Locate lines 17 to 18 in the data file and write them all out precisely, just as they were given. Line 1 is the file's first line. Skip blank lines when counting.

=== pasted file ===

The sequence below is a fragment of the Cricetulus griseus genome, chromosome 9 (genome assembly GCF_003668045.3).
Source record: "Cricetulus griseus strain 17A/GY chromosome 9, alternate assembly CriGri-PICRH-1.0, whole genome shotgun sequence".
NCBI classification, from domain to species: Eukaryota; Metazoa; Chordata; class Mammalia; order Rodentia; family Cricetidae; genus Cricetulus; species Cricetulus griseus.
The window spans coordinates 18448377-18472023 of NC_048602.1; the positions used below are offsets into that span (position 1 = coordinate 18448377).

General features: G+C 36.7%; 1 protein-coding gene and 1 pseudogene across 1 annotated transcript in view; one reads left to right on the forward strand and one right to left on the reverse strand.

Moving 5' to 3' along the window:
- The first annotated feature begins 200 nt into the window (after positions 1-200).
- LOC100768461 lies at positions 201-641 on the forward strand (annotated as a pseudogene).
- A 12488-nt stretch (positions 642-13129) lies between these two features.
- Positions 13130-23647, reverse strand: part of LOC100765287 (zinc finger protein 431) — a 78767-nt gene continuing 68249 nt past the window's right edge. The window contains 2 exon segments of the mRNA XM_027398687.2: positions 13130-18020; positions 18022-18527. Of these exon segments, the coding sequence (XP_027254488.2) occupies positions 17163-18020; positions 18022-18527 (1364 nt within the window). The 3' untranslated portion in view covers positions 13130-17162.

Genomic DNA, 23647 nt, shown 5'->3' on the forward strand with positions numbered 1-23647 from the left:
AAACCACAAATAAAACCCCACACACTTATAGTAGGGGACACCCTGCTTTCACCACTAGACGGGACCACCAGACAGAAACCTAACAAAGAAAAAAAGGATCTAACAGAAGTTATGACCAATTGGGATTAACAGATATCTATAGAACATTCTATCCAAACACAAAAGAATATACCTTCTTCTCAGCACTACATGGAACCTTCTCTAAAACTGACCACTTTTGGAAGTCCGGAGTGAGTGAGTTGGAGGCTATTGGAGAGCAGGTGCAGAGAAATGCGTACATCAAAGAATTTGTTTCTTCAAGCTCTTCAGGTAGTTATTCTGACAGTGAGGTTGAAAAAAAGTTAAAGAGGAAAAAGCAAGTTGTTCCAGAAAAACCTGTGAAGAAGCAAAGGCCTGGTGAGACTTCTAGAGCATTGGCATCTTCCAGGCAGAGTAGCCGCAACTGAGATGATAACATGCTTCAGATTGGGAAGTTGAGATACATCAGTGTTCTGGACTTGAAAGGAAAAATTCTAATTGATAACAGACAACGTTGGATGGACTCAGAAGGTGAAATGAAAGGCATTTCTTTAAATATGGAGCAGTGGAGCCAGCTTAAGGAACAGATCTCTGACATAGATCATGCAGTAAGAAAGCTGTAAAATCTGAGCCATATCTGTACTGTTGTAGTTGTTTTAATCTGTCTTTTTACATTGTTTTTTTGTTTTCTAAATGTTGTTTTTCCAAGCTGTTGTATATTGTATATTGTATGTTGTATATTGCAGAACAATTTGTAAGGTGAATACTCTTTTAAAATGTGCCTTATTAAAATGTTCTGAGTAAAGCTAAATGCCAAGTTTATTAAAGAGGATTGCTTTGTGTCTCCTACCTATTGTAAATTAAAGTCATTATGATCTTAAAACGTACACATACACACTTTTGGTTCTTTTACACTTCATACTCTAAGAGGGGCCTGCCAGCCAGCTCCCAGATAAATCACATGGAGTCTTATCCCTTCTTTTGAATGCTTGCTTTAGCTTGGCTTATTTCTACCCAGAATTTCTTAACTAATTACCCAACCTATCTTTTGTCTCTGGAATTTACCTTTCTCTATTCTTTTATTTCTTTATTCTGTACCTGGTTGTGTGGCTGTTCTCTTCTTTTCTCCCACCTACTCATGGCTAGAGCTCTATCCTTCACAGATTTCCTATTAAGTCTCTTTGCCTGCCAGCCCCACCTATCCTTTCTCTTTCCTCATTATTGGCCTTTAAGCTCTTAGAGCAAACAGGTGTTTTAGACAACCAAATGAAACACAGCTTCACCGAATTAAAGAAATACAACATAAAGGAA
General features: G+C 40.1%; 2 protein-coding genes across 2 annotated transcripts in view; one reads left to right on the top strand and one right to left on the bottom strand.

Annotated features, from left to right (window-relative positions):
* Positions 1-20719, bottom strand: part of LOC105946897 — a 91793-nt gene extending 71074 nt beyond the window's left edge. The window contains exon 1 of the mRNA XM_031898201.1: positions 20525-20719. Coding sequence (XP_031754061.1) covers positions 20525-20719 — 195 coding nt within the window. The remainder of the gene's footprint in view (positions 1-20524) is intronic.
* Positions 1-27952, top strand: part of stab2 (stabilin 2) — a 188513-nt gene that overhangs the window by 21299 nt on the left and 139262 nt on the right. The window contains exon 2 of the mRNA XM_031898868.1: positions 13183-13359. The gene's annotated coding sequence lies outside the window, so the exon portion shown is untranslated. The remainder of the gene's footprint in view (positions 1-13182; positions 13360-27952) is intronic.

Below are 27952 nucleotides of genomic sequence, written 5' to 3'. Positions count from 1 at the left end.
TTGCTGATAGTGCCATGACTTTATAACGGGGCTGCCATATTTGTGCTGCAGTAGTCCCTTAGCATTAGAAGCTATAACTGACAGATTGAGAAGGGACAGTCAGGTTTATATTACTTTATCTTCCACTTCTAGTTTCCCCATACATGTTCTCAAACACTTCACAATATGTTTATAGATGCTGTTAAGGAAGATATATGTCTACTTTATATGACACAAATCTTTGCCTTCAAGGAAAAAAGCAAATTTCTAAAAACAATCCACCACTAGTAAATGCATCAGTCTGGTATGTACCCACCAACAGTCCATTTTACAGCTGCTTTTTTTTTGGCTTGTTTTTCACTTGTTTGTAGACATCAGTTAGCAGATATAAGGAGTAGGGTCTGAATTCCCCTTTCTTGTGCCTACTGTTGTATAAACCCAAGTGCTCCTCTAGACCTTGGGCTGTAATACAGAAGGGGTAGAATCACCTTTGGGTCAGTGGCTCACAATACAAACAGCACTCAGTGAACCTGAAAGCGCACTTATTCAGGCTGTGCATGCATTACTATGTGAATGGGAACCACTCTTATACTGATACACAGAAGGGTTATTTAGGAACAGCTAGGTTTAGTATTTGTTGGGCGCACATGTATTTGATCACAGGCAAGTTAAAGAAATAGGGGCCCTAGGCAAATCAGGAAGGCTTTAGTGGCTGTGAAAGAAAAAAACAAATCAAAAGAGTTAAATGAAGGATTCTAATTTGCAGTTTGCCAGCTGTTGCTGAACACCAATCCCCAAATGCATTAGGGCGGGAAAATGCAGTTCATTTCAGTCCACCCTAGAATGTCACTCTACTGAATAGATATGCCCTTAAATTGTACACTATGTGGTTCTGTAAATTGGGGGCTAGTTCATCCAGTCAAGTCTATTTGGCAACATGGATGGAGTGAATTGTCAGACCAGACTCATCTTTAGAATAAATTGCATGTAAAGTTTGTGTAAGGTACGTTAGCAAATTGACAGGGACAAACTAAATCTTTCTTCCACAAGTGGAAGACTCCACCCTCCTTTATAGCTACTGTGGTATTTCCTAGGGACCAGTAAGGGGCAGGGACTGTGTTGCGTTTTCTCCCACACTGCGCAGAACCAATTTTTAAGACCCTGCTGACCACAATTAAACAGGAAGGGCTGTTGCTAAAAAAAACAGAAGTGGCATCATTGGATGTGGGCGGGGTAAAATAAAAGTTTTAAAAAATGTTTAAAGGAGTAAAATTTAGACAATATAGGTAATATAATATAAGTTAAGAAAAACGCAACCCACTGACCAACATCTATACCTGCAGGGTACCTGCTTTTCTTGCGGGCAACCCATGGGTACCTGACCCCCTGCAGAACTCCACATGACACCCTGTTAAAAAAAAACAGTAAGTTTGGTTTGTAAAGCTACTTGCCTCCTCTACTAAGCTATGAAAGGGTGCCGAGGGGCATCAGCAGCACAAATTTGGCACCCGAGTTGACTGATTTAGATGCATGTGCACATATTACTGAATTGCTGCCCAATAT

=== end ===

Below are 27952 nucleotides of genomic sequence, written 5' to 3'. Positions count from 1 at the left end.
TTGCTGATAGTGCCATGACTTTATAACGGGGCTGCCATATTTGTGCTGCAGTAGTCCCTTAGCATTAGAAGCTATAACTGACAGATTGAGAAGGGACAGTCAGGTTTATATTACTTTATCTTCCACTTCTAGTTTCCCCATACATGTTCTCAAACACTTCACAATATGTTTATAGATGCTGTTAAGGAAGATATATGTCTACTTTATATGACACAAATCTTTGCCTTCAAGGAAAAAAGCAAATTTCTAAAAACAATCCACCACTAGTAAATGCATCAGTCTGGTATGTACCCACCAACAGTCCATTTTACAGCTGCTTTTTTTTTGGCTTGTTTTTCACTTGTTTGTAGACATCAGTTAGCAGATATAAGGAGTAGGGTCTGAATTCCCCTTTCTTGTGCCTACTGTTGTATAAACCCAAGTGCTCCTCTAGACCTTGGGCTGTAATACAGAAGGGGTAGAATCACCTTTGGGTCAGTGGCTCACAATACAAACAGCACTCAGTGAACCTGAAAGCGCACTTATTCAGGCTGTGCATGCATTACTATGTGAATGGGAACCACTCTTATACTGATACACAGAAGGGTTATTTAGGAACAGCTAGGTTTAGTATTTGTTGGGCGCACATGTATTTGATCACAGGCAAGTTAAAGAAATAGGGGCCCTAGGCAAATCAGGAAGGCTTTAGTGGCTGTGAAAGAAAAAAACAAATCAAAAGAGTTAAATGAAGGATTCTAATTTGCAGTTTGCCAGCTGTTGCTGAACACCAATCCCCAAATGCATTAGGGCGGGAAAATGCAGTTCATTTCAGTCCACCCTAGAATGTCACTCTACTGAATAGATATGCCCTTAAATTGTACACTATGTGGTTCTGTAAATTGGGGGCTAGTTCATCCAGTCAAGTCTATTTGGCAACATGGATGGAGTGAATTGTCAGACCAGACTCATCTTTAGAATAAATTGCATGTAAAGTTTGTGTAAGGTACGTTAGCAAATTGACAGGGACAAACTAAATCTTTCTTCCACAAGTGGAAGACTCCACCCTCCTTTATAGCTACTGTGGTATTTCCTAGGGACCAGTAAGGGGCAGGGACTGTGTTGCGTTTTCTCCCACACTGCGCAGAACCAATTTTTAAGACCCTGCTGACCACAATTAAACAGGAAGGGCTGTTGCTAAAAAAAACAGAAGTGGCATCATTGGATGTGGGCGGGGTAAAATAAAAGTTTTAAAAAATGTTTAAAGGAGTAAAATTTAGACAATATAGGTAATATAATATAAGTTAAGAAAAACGCAACCCACTGACCAACATCTATACCTGCAGGGTACCTGCTTTTCTTGCGGGCAACCCATGGGTACCTGACCCCCTGCAGAACTCCACATGACACCCTGTTAAAAAAAAACAGTAAGTTTGGTTTGTAAAGCTACTTGCCTCCTCTACTAAGCTATGAAAGGGTGCCGAGGGGCATCAGCAGCACAAATTTGGCACCCGAGTTGACTGATTTAGATGCATGTGCACATATTACTGAATTGCTGCCCAATAT